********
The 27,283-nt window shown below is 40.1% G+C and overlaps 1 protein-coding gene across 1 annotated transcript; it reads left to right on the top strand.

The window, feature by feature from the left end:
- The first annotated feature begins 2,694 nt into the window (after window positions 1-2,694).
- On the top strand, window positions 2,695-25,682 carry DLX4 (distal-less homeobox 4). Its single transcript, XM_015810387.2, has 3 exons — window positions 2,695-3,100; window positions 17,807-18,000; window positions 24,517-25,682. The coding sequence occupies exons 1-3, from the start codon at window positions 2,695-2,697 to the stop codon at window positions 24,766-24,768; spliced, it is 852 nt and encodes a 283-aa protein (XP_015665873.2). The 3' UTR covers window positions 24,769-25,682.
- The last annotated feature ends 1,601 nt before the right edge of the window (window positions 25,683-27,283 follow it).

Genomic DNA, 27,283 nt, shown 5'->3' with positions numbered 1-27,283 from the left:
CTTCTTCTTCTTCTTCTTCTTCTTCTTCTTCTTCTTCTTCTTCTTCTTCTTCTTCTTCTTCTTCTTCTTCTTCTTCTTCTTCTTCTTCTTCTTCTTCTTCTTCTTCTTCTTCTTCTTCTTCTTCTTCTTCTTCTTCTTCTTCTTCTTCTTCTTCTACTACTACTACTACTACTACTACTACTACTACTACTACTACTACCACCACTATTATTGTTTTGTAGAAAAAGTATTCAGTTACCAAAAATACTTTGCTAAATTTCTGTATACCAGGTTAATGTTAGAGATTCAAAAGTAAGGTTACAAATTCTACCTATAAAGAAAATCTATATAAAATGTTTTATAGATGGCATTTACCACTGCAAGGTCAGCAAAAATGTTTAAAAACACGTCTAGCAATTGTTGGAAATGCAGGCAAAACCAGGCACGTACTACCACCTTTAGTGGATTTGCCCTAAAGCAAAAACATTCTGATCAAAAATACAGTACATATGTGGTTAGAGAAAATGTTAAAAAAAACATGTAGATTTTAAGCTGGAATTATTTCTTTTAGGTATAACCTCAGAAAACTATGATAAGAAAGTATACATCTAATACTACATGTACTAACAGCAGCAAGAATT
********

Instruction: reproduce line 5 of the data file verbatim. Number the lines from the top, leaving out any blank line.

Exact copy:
- The last annotated feature ends 1,601 nt before the right edge of the window (window positions 25,683-27,283 follow it).